Womb: The Inside Story of Where We All Began
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About the Author
Leah Hazard graduated from Harvard University, working in print journalism and television before the births of her two daughters prompted her to change direction. She is now a practicing NHS midwife in Scotland and has worked in a wide variety of clinical areas, from labor wards to outpatient clinics, delivering hundreds of babies and caring for countless families along the way. Her memoir, Hard Pushed: A Midwife's Story was a Sunday Times bestseller in the UK. Leah hosts the popular podcast What the Midwife Said and is a frequent commentator on women's health across the media.
"Leah Hazard conducts a searching and compassionate investigation into 'the most miraculous and misunderstood organ in the human body.' . . . All but the most learned medical historians will be astonished by what Hazard reveals, both in the scope of what the womb can do and in the work it has taken, over several centuries, to produce our still-evolving body of knowledge about the organ." -- New York Times Book Review
"Leah Hazard approaches a fascinating topic with professional expertise and lively human sympathy." -- Hilary Mantel
"Hazard delivers a bravura cultural history of the uterus and the politics that surround it.... Hazard's eye is keen, her range broad, and her tone scrupulously compassionate.... This is essential reading."
-- Publishers Weekly (starred review)
"[Hazard] fearlessly tackles the myths, history, and science of the uterus in this new book.... A revelatory, straightforward, and important work." -- Library Journal (starred review)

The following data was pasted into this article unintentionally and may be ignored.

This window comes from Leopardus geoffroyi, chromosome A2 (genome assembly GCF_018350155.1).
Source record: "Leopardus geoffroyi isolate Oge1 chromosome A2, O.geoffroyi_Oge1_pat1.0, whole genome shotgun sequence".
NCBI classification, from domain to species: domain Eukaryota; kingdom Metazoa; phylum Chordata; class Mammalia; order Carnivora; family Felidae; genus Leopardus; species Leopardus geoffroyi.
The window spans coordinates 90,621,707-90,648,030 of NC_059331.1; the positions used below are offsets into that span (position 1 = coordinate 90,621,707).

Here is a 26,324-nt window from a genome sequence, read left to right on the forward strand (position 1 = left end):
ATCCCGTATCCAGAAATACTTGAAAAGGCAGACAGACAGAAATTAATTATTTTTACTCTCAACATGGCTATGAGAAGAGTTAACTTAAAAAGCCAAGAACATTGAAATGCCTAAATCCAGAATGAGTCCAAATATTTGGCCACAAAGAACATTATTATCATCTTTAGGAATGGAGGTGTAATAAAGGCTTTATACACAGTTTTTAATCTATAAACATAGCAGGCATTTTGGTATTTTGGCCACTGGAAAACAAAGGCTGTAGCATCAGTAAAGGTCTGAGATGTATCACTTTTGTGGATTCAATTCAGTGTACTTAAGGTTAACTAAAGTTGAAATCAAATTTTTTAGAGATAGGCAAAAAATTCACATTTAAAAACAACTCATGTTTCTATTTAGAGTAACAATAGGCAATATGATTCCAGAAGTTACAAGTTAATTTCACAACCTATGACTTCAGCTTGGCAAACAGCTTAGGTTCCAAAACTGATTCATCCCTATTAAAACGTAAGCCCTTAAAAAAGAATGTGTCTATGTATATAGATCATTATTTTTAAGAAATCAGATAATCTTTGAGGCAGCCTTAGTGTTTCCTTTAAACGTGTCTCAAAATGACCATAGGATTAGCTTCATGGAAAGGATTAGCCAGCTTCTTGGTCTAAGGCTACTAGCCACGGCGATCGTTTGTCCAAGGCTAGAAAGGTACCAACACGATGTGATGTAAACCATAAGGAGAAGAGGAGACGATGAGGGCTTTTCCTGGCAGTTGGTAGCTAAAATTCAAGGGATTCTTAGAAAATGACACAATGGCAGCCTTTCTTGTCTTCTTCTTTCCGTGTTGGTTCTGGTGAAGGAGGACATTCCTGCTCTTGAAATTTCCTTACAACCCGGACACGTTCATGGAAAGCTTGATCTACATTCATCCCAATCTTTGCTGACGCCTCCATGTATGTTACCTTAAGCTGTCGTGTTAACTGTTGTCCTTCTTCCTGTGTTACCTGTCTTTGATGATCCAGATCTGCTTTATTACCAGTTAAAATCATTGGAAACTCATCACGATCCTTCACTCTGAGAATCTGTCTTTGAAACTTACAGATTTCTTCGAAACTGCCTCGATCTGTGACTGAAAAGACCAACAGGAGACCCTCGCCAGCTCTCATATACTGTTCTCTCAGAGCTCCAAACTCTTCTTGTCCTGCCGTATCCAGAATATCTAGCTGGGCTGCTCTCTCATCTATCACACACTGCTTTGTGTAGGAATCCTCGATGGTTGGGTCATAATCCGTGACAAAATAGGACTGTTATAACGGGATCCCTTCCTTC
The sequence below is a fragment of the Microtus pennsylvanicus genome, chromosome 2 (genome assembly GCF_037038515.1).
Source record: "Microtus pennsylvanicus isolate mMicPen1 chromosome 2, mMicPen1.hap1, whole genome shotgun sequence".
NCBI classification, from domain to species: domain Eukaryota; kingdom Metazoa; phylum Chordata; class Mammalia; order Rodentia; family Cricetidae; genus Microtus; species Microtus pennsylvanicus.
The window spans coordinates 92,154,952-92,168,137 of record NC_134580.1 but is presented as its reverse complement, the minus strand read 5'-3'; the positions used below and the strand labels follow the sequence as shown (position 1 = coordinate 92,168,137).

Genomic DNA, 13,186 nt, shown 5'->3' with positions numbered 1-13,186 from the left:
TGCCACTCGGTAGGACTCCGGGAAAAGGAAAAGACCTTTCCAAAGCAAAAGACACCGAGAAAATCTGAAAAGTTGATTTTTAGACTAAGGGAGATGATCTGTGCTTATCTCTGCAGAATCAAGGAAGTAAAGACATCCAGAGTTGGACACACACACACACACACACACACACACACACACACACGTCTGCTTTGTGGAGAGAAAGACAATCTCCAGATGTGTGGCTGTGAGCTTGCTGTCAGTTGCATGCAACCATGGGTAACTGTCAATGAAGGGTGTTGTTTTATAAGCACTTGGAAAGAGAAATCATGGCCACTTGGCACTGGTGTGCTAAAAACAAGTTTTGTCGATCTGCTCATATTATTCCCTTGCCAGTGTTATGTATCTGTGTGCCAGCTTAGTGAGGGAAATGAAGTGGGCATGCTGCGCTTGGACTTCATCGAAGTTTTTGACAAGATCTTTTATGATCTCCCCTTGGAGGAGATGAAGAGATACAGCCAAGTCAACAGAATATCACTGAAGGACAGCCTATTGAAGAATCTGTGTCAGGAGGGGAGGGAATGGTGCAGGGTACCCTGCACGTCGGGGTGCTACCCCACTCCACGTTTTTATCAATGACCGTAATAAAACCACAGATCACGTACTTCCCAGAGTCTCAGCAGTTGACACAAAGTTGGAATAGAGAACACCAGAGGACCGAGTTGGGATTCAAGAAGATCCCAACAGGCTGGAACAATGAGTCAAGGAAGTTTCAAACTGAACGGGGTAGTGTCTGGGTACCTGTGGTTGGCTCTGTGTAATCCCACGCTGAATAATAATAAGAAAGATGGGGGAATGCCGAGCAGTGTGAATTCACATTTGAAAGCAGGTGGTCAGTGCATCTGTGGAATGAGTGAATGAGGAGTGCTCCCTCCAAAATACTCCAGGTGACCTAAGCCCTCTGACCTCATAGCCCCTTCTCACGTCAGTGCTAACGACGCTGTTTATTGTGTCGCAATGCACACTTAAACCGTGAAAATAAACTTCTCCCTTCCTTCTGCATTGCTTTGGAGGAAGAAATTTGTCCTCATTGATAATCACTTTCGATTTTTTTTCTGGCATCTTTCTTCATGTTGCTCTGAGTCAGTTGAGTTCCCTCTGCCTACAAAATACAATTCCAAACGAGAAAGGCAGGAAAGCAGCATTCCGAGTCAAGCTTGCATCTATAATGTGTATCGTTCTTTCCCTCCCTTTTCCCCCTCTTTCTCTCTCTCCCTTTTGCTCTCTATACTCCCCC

"Meticulously researched and powerfully told, Womb is an awe-inspiring exploration of one of the most misunderstood organs of the human body. Compassionate and compelling, Leah Hazard's vital new narrative reveals the importance of understanding the uterus for body autonomy, reproductive justice, and human rights. A phenomenal book."
-- Elinor Cleghorn, author of Unwell Women
"An erudite, compassionate and fascinating biography of a much-maligned organ. Womb is sharp and political, learned and wise, and urgent and necessary. Above all else, Leah Hazard is a brilliant storyteller. I loved it."
-- Katherine May, author of Wintering
"Page for page, I may not have ever learned more from a book. And I enjoyed myself throughout. Yes, Womb is a history book as well as a biology book but it's also an adventure and a celebration. It's sensitive but unflinching and a very, very worthy introduction to an organ I once inhabited but can only now say I truly appreciate. I loved this book." -- Rob Delaney, actor and author of A Heart That Works
"Well-researched and enlightening." -- Kirkus Reviews